Hello there. Hope you’re feeling well today.
I’ve mentioned prequels before in this blog. Apart from the TV series Young Sheldon (which I’ve chatted about previously) I hate prequels for the simple reason that even if you don’t know the route to get there you know what the destination is going to be. So giving the example I always use in this chat regarding the TV show Gotham where you see a young Bruce Wayne struggling to cope after the death of his parents you know he’s going to be Batman. Exactly how you don’t know but the fact you know the end result means that there will be no tension.
Indeed for me the only acceptable prequel (as I chatted about in a previous post) is where you’re not aware of subsequent events thus able to treat it as a first novel. So I’m one of the few people probably who read George RR Martin’s Game Of Thrones prequel on that basis.
But now I discover that Vasily Grossman. Author of apparently on of the greatest novels of the twentieth century Life and Fate wrote a prequel called Stalingrad and that it has been translated into English.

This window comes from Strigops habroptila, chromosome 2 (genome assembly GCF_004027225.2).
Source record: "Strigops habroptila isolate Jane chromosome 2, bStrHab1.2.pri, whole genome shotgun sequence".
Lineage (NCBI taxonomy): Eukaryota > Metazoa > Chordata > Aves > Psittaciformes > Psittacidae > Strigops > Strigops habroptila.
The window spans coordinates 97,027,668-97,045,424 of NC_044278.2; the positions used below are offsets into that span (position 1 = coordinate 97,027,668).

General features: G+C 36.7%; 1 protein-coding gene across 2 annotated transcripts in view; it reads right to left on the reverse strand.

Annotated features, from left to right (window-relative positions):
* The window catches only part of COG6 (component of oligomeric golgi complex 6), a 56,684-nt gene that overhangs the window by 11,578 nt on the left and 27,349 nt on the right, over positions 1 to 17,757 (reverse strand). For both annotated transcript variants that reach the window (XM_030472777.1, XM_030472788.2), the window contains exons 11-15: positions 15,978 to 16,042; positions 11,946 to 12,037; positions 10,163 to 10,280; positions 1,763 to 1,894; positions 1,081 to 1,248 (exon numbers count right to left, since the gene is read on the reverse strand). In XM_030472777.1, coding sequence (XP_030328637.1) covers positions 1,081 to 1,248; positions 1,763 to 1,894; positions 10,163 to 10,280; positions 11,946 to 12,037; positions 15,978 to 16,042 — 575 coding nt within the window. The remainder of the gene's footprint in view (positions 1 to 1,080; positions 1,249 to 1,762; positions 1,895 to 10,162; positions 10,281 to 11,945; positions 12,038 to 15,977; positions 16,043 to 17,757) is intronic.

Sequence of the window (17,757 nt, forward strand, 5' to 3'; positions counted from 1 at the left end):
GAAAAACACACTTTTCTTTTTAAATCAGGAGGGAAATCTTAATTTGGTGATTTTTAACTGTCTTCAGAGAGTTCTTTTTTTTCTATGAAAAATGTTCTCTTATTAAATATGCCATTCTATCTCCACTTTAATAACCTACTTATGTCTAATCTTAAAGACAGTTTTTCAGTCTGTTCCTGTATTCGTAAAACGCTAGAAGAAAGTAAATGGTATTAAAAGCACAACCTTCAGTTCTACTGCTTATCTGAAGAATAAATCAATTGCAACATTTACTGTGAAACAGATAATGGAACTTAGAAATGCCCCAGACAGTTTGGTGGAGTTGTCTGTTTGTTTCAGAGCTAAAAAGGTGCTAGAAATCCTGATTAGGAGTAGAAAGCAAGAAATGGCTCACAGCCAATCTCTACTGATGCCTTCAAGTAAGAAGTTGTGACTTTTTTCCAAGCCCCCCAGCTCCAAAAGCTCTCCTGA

I’ve chatted about Mr Grossman before having read (and liked) the last book he wrote before his death. An Armenian Sketchbook about his travels there in the sixties. But the key here is that I have in my Kindle a copy of Life and Fate. Thanks to this knowledge I now know that once I eventually get round to reading Life and Fate I will have to read Stalingrad first. That is irritating.
I suppose though I’m lucky in that I haven’t got round to reading the mountainous Life and Fate yet. Presumably Stalingrad is almost as big.
Life and Fate is a relatively well known and read book. Many people will feel uneasy about reading Stalingrad knowing the destination of some if the characters. Will the fact that it’s a prequel spoil it for them? I know it would have done so for me.
I’ve dodged a literary bullet. Been hit by few before though.
Until the next time.